One of the small benefits of the last 18 months is that a lack of things to do and places to go has meant it’s been a good opportunity to save money. Steve and I have been busily building up our savings for our wedding next year and for a deposit on a house, so we’ve been doing what we can to avoid unnecessary expenses. We’ve been lucky enough to be able to live with his parents since moving back to Ireland, so that’s also helped a lot, but in the day-to-day the lockdown has definitely made a difference in not spending money on travel and bars.
Still, even when saving as much as possible for important things, it’s good not to deprive yourself entirely of little luxuries, if you can swing it. And there are a couple of things I’ve bought in recent weeks that are well worth the money.
Continue reading “Money well spent: 4 recent things I’ve bought and loved”
One year ago this week, I arrived in Ireland, landing at Dublin airport at 4.15am and blearily informing the immigration officer that I was intending to stay. Steve collected me from the airport and then it was across the country to Kerry. Two weeks later, out of self-quarantine and spouse visa in hand, I started applying for jobs and exploring my new home.
A year and several lockdowns later, this is the longest I’ve lived anywhere since the last time I lived in Ireland 6+ years ago. East coast US, west coast US, Canada, across the States in a van, east coast US again, New Zealand, Australia, travelling around Southeast Asia, east coast US once more… and then finally over here. It’s still too early to say “for good,” but I was approved for a three-year residency card renewal the other day, so, we’ll see.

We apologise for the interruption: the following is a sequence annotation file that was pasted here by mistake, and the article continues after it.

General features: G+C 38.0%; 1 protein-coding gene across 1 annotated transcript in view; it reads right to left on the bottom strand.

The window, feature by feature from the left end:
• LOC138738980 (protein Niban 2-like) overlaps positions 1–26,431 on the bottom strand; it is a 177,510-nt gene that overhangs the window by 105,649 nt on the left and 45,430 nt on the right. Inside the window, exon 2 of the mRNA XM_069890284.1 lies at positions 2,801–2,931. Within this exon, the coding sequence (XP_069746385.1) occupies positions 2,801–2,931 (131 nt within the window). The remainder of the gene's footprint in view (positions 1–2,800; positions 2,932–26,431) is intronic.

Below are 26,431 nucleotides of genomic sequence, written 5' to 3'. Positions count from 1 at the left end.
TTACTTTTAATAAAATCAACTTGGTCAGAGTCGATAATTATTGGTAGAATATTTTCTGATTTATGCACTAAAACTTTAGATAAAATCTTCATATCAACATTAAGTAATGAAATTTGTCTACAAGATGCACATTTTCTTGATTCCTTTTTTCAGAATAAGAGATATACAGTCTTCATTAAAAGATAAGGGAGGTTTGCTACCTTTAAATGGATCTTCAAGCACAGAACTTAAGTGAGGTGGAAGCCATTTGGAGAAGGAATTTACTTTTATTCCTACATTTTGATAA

The past year has obviously been weird, but despite the stress of a global pandemic, moving internationally again, looking for work in a small town that mostly runs on tourism, and so on, it’s been mostly good. I’ve gone for a lot of hikes, read a lot of books, written less than I would’ve liked but still a good bit, and even managed a few adventures when lockdown rules allowed.
On the horizon? A vaccine (finally—by the end of this month, if not sooner), a trip home to the States for a month in August/September, and hopefully things going back to normal in the not-so-distance future. Looking forward to see what the years to come will bring.
Last week I hit two milestones on Duolingo: I reached a 365-day streak, and I completed the Irish skill tree (finished all of the lessons for the language, for those who are not familiar with the app). I started doing a few Duolingo lessons a day at the start of lockdown when I first arrived back in the US from Southeast Asia and now, a year and change later and still in lockdown (although now in Ireland), I’ve managed to keep the streak going and also complete every lesson on the skill tree.
Despite being one of the official languages of Ireland, a history of oppression in which the use of Irish was forbidden by the English and Irish words and particularly place names were haphazardly Anglicised (in college I read Brian Friel’s Translations for a course and have been fascinated by this ever since) means that bilingual speakers are a minority. It is estimated that only 40-80k people in Ireland are fully fluent in the language, and in the 2016 census only 6.3% of respondents said they speak Irish weekly (with only 1.7% reporting speaking it daily).
While there are a few jobs that require a level of proficiency in Irish, for the most part you could go your whole life without ever needing a word, especially as an immigrant.
Continue reading “Táim ag foghlaim Gaeilge le Duolingo”
This week Krispy Kreme announced a promotion: show your Covid-19 vaccination card and get a free donut every day for the rest of the year. A playful way to urge folks to get their shots and a fun way to reward people for doing so.